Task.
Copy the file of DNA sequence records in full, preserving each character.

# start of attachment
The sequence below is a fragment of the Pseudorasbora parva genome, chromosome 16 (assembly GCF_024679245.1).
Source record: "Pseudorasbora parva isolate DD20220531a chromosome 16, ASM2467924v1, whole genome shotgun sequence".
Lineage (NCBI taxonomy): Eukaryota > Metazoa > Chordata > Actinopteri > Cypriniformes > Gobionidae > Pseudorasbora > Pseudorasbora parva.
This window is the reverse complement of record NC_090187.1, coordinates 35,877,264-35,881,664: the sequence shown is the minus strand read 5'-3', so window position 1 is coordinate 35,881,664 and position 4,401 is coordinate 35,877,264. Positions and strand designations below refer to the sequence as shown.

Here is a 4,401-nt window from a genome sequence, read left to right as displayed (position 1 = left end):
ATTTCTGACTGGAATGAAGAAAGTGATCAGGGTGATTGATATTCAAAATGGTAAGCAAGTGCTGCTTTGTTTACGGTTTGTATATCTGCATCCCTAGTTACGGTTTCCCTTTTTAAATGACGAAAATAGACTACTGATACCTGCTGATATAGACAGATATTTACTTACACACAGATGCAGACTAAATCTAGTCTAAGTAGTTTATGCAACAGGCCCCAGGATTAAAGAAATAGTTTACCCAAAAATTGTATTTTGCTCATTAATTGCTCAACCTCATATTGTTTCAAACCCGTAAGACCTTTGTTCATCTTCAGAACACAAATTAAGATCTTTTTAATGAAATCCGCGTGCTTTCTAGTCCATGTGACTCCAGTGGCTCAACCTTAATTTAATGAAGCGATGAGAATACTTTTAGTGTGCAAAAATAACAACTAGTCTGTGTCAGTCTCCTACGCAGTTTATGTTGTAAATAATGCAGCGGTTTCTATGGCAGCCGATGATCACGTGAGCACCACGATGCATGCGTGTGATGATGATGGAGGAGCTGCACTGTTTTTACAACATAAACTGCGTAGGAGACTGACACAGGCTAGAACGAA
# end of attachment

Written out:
The sequence below is a fragment of the Pseudorasbora parva genome, chromosome 16 (assembly GCF_024679245.1).
Source record: "Pseudorasbora parva isolate DD20220531a chromosome 16, ASM2467924v1, whole genome shotgun sequence".
Lineage (NCBI taxonomy): Eukaryota > Metazoa > Chordata > Actinopteri > Cypriniformes > Gobionidae > Pseudorasbora > Pseudorasbora parva.
This window is the reverse complement of record NC_090187.1, coordinates 35,877,264-35,881,664: the sequence shown is the minus strand read 5'-3', so window position 1 is coordinate 35,881,664 and position 4,401 is coordinate 35,877,264. Positions and strand designations below refer to the sequence as shown.

Here is a 4,401-nt window from a genome sequence, read left to right as displayed (position 1 = left end):
ATTTCTGACTGGAATGAAGAAAGTGATCAGGGTGATTGATATTCAAAATGGTAAGCAAGTGCTGCTTTGTTTACGGTTTGTATATCTGCATCCCTAGTTACGGTTTCCCTTTTTAAATGACGAAAATAGACTACTGATACCTGCTGATATAGACAGATATTTACTTACACACAGATGCAGACTAAATCTAGTCTAAGTAGTTTATGCAACAGGCCCCAGGATTAAAGAAATAGTTTACCCAAAAATTGTATTTTGCTCATTAATTGCTCAACCTCATATTGTTTCAAACCCGTAAGACCTTTGTTCATCTTCAGAACACAAATTAAGATCTTTTTAATGAAATCCGCGTGCTTTCTAGTCCATGTGACTCCAGTGGCTCAACCTTAATTTAATGAAGCGATGAGAATACTTTTAGTGTGCAAAAATAACAACTAGTCTGTGTCAGTCTCCTACGCAGTTTATGTTGTAAATAATGCAGCGGTTTCTATGGCAGCCGATGATCACGTGAGCACCACGATGCATGCGTGTGATGATGATGGAGGAGCTGCACTGTTTTTACAACATAAACTGCGTAGGAGACTGACACAGGCTAGAACGAA